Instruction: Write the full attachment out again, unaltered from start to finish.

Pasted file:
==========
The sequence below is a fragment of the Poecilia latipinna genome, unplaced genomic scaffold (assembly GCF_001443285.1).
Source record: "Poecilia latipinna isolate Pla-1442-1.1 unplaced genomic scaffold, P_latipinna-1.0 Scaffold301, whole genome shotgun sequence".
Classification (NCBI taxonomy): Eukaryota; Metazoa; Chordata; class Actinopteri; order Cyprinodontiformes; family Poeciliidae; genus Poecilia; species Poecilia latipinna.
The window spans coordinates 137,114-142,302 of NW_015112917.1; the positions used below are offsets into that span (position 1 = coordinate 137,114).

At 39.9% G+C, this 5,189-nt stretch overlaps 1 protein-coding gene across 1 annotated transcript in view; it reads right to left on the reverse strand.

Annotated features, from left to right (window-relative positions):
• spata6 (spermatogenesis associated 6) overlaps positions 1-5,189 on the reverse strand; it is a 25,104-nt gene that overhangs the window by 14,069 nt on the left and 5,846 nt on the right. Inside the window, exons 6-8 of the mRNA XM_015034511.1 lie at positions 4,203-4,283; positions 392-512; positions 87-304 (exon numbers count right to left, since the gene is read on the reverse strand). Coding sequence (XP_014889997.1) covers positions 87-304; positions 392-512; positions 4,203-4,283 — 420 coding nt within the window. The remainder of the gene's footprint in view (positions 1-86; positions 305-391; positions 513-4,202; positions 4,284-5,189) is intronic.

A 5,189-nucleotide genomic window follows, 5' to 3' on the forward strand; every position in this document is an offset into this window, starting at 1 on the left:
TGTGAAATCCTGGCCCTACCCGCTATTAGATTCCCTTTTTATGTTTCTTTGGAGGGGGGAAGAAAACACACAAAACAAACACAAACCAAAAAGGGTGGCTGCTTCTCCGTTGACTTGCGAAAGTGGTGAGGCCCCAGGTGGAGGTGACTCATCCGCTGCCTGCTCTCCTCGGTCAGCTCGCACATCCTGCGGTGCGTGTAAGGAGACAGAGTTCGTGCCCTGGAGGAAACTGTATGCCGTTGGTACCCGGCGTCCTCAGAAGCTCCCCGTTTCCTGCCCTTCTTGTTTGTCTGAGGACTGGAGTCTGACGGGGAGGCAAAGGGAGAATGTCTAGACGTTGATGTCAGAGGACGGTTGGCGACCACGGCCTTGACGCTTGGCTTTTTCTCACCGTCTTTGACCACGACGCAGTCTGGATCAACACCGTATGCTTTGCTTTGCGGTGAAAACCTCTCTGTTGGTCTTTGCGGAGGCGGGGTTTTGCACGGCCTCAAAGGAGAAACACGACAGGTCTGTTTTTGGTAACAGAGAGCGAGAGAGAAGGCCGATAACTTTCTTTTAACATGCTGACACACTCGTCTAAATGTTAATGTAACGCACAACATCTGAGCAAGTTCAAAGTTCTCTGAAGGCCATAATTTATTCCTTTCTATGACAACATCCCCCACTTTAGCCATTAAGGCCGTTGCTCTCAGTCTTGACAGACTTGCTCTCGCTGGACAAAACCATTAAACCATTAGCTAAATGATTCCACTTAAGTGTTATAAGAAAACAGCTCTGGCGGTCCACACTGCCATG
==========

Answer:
The sequence below is a fragment of the Poecilia latipinna genome, unplaced genomic scaffold (assembly GCF_001443285.1).
Source record: "Poecilia latipinna isolate Pla-1442-1.1 unplaced genomic scaffold, P_latipinna-1.0 Scaffold301, whole genome shotgun sequence".
Classification (NCBI taxonomy): Eukaryota; Metazoa; Chordata; class Actinopteri; order Cyprinodontiformes; family Poeciliidae; genus Poecilia; species Poecilia latipinna.
The window spans coordinates 137,114-142,302 of NW_015112917.1; the positions used below are offsets into that span (position 1 = coordinate 137,114).

At 39.9% G+C, this 5,189-nt stretch overlaps 1 protein-coding gene across 1 annotated transcript in view; it reads right to left on the reverse strand.

Annotated features, from left to right (window-relative positions):
• spata6 (spermatogenesis associated 6) overlaps positions 1-5,189 on the reverse strand; it is a 25,104-nt gene that overhangs the window by 14,069 nt on the left and 5,846 nt on the right. Inside the window, exons 6-8 of the mRNA XM_015034511.1 lie at positions 4,203-4,283; positions 392-512; positions 87-304 (exon numbers count right to left, since the gene is read on the reverse strand). Coding sequence (XP_014889997.1) covers positions 87-304; positions 392-512; positions 4,203-4,283 — 420 coding nt within the window. The remainder of the gene's footprint in view (positions 1-86; positions 305-391; positions 513-4,202; positions 4,284-5,189) is intronic.

A 5,189-nucleotide genomic window follows, 5' to 3' on the forward strand; every position in this document is an offset into this window, starting at 1 on the left:
TGTGAAATCCTGGCCCTACCCGCTATTAGATTCCCTTTTTATGTTTCTTTGGAGGGGGGAAGAAAACACACAAAACAAACACAAACCAAAAAGGGTGGCTGCTTCTCCGTTGACTTGCGAAAGTGGTGAGGCCCCAGGTGGAGGTGACTCATCCGCTGCCTGCTCTCCTCGGTCAGCTCGCACATCCTGCGGTGCGTGTAAGGAGACAGAGTTCGTGCCCTGGAGGAAACTGTATGCCGTTGGTACCCGGCGTCCTCAGAAGCTCCCCGTTTCCTGCCCTTCTTGTTTGTCTGAGGACTGGAGTCTGACGGGGAGGCAAAGGGAGAATGTCTAGACGTTGATGTCAGAGGACGGTTGGCGACCACGGCCTTGACGCTTGGCTTTTTCTCACCGTCTTTGACCACGACGCAGTCTGGATCAACACCGTATGCTTTGCTTTGCGGTGAAAACCTCTCTGTTGGTCTTTGCGGAGGCGGGGTTTTGCACGGCCTCAAAGGAGAAACACGACAGGTCTGTTTTTGGTAACAGAGAGCGAGAGAGAAGGCCGATAACTTTCTTTTAACATGCTGACACACTCGTCTAAATGTTAATGTAACGCACAACATCTGAGCAAGTTCAAAGTTCTCTGAAGGCCATAATTTATTCCTTTCTATGACAACATCCCCCACTTTAGCCATTAAGGCCGTTGCTCTCAGTCTTGACAGACTTGCTCTCGCTGGACAAAACCATTAAACCATTAGCTAAATGATTCCACTTAAGTGTTATAAGAAAACAGCTCTGGCGGTCCACACTGCCATG